Water tupelo grows in swamps and in the flood plains of streams, here it might be submerged a few months each winter and spring. Often it grows in pure stands along the Coastal Plain from Virginia to Texas, and along the Mississippi River up to southern Illinois. Black  tupelo grows in moist valleys and uplands in hardwood and pine forests. It is located in the eastern half of the United States, Canada and Mexico and has the more plentiful growing range of the two tupelos. These trees are fast growing in well-drained bottomlands, but slow growing in swampy sites. They are long-lived and begin flowering and fruiting when they are about 30 years old. Flowers appear in spring when leaves are nearly grown, while the fruits mature in autumn. The small, greenish flowers are an excellent source of nectar for bees. Black bear and foxes frequently eat the fruit, while deer and beaver browse the twigs and foliage. It is a food source for wood ducks, wild turkey, robins, pileated woodpeckers,  mockingbirds, and thrushes. Brilliant, blazing red autumn coloring and abundant blue fruit make these trees excellent for shade and ornamental planting in many subdivisions. Tupelo wood is important to the lumber and veneer industry. The 1992 survey of net volume of saw timber covering the eastern United States indicates that there are 33.6 billion board feet of tupelo, representing  four percent of the total volume available of all sawtimber in the United States. About two-thirds of the production of tupelo lumber is from the Southern states.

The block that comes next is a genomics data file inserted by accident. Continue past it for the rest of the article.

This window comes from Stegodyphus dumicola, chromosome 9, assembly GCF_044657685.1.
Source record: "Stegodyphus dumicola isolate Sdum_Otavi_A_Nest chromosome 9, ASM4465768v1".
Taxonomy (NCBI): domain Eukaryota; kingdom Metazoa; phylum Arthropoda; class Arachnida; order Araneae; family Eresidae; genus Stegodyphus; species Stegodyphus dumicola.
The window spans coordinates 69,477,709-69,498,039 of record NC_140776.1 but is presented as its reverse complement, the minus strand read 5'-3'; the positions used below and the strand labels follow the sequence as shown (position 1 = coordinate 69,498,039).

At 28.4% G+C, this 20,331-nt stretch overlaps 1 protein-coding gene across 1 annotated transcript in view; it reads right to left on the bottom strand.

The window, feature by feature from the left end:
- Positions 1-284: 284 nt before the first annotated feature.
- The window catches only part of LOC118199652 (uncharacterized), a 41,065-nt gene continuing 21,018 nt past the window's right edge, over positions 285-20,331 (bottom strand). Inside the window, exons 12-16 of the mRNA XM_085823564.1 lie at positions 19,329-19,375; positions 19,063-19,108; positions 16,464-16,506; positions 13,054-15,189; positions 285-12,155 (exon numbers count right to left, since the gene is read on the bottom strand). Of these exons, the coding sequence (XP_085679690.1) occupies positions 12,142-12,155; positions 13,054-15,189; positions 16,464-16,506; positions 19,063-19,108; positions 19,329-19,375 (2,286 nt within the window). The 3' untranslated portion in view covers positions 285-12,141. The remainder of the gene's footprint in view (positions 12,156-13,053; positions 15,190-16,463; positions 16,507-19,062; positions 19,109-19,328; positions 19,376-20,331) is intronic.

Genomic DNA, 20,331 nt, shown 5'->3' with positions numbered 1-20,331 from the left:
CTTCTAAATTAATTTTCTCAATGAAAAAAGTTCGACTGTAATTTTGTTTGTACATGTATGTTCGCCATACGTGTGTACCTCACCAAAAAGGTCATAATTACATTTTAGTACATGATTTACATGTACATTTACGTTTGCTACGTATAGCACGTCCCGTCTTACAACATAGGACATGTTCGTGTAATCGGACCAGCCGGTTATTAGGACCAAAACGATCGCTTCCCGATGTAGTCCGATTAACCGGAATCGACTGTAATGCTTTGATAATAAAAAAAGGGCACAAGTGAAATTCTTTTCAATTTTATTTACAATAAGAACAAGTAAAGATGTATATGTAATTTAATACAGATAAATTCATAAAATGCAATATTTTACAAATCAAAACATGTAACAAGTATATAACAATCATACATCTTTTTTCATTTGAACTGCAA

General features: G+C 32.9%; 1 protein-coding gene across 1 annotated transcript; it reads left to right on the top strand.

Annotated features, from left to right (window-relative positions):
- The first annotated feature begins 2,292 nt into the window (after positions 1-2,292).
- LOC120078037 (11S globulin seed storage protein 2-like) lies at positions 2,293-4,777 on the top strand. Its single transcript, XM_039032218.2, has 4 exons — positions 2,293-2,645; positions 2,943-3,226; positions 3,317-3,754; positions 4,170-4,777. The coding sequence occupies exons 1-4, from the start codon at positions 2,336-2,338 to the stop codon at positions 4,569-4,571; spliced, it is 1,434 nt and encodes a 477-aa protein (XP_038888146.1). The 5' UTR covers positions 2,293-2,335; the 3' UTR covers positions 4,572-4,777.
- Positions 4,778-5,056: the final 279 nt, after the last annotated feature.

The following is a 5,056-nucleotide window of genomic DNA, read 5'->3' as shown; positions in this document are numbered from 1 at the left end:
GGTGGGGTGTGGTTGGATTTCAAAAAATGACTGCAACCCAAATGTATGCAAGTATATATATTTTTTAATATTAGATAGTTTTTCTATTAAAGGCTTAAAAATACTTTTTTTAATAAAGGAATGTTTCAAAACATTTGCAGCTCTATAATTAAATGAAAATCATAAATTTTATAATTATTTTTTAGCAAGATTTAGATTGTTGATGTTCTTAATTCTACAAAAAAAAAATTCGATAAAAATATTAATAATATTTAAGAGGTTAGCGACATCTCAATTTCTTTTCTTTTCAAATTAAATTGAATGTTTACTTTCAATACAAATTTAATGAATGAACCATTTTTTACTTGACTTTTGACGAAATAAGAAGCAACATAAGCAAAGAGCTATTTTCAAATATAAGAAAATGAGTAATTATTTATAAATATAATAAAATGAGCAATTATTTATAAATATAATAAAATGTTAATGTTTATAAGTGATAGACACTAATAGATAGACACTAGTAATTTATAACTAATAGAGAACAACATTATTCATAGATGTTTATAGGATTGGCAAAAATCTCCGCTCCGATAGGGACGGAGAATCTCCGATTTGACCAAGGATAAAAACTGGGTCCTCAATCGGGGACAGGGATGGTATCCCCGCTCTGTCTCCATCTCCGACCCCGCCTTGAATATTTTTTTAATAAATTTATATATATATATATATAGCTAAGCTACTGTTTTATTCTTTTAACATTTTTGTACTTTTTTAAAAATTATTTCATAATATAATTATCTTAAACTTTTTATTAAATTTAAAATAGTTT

Because of the interlocked grain, drying tupelo lumber requires extra care. The wood is difficult to dry because it shrinks greatly during seasoning and has a tendency to warp because of its grain. It requires special seasoning and drying before it can be successfully glued.